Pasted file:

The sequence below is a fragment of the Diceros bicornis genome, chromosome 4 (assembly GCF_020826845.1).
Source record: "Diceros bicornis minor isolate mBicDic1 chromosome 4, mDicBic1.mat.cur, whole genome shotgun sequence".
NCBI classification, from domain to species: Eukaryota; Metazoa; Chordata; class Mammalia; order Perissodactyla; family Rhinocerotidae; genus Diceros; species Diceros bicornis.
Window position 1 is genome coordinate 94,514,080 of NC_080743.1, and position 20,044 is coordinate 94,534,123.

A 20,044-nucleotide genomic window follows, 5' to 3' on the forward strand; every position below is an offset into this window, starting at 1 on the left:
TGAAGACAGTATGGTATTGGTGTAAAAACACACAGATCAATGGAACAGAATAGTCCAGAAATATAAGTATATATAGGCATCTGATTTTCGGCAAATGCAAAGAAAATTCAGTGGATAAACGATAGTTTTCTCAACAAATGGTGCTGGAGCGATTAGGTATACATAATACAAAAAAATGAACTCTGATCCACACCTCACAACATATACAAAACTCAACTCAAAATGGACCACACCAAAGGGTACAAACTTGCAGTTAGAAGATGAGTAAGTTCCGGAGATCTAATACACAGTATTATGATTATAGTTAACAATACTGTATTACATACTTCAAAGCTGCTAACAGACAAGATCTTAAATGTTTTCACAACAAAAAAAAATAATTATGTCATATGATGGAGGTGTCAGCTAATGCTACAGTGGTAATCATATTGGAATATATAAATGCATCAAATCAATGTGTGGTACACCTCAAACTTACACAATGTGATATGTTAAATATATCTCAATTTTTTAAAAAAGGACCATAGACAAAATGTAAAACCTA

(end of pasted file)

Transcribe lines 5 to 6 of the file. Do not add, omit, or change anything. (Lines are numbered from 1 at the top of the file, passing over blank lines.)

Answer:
A 20,044-nucleotide genomic window follows, 5' to 3' on the forward strand; every position below is an offset into this window, starting at 1 on the left:
TGAAGACAGTATGGTATTGGTGTAAAAACACACAGATCAATGGAACAGAATAGTCCAGAAATATAAGTATATATAGGCATCTGATTTTCGGCAAATGCAAAGAAAATTCAGTGGATAAACGATAGTTTTCTCAACAAATGGTGCTGGAGCGATTAGGTATACATAATACAAAAAAATGAACTCTGATCCACACCTCACAACATATACAAAACTCAACTCAAAATGGACCACACCAAAGGGTACAAACTTGCAGTTAGAAGATGAGTAAGTTCCGGAGATCTAATACACAGTATTATGATTATAGTTAACAATACTGTATTACATACTTCAAAGCTGCTAACAGACAAGATCTTAAATGTTTTCACAACAAAAAAAAATAATTATGTCATATGATGGAGGTGTCAGCTAATGCTACAGTGGTAATCATATTGGAATATATAAATGCATCAAATCAATGTGTGGTACACCTCAAACTTACACAATGTGATATGTTAAATATATCTCAATTTTTTAAAAAAGGACCATAGACAAAATGTAAAACCTA